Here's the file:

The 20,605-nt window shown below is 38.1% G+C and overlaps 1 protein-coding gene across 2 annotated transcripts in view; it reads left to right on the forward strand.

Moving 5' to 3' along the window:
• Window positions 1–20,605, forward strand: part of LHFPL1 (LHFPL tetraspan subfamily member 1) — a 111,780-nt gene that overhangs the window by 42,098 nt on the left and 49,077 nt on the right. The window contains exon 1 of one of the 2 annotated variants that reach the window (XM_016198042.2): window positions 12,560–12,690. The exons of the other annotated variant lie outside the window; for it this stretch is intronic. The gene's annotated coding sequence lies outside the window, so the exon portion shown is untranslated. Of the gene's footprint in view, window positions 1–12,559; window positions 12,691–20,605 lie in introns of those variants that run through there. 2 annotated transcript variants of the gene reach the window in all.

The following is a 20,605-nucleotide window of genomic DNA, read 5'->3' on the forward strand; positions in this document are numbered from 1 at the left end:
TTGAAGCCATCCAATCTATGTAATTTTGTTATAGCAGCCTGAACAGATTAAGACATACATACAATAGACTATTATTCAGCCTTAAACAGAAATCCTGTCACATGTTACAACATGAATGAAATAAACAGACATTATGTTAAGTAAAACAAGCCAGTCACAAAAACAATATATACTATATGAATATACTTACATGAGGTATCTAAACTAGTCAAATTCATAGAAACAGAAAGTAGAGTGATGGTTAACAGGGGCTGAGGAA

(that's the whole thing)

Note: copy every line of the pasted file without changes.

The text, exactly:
The 20,605-nt window shown below is 38.1% G+C and overlaps 1 protein-coding gene across 2 annotated transcripts in view; it reads left to right on the forward strand.

Moving 5' to 3' along the window:
• Window positions 1–20,605, forward strand: part of LHFPL1 (LHFPL tetraspan subfamily member 1) — a 111,780-nt gene that overhangs the window by 42,098 nt on the left and 49,077 nt on the right. The window contains exon 1 of one of the 2 annotated variants that reach the window (XM_016198042.2): window positions 12,560–12,690. The exons of the other annotated variant lie outside the window; for it this stretch is intronic. The gene's annotated coding sequence lies outside the window, so the exon portion shown is untranslated. Of the gene's footprint in view, window positions 1–12,559; window positions 12,691–20,605 lie in introns of those variants that run through there. 2 annotated transcript variants of the gene reach the window in all.

The following is a 20,605-nucleotide window of genomic DNA, read 5'->3' on the forward strand; positions in this document are numbered from 1 at the left end:
TTGAAGCCATCCAATCTATGTAATTTTGTTATAGCAGCCTGAACAGATTAAGACATACATACAATAGACTATTATTCAGCCTTAAACAGAAATCCTGTCACATGTTACAACATGAATGAAATAAACAGACATTATGTTAAGTAAAACAAGCCAGTCACAAAAACAATATATACTATATGAATATACTTACATGAGGTATCTAAACTAGTCAAATTCATAGAAACAGAAAGTAGAGTGATGGTTAACAGGGGCTGAGGAA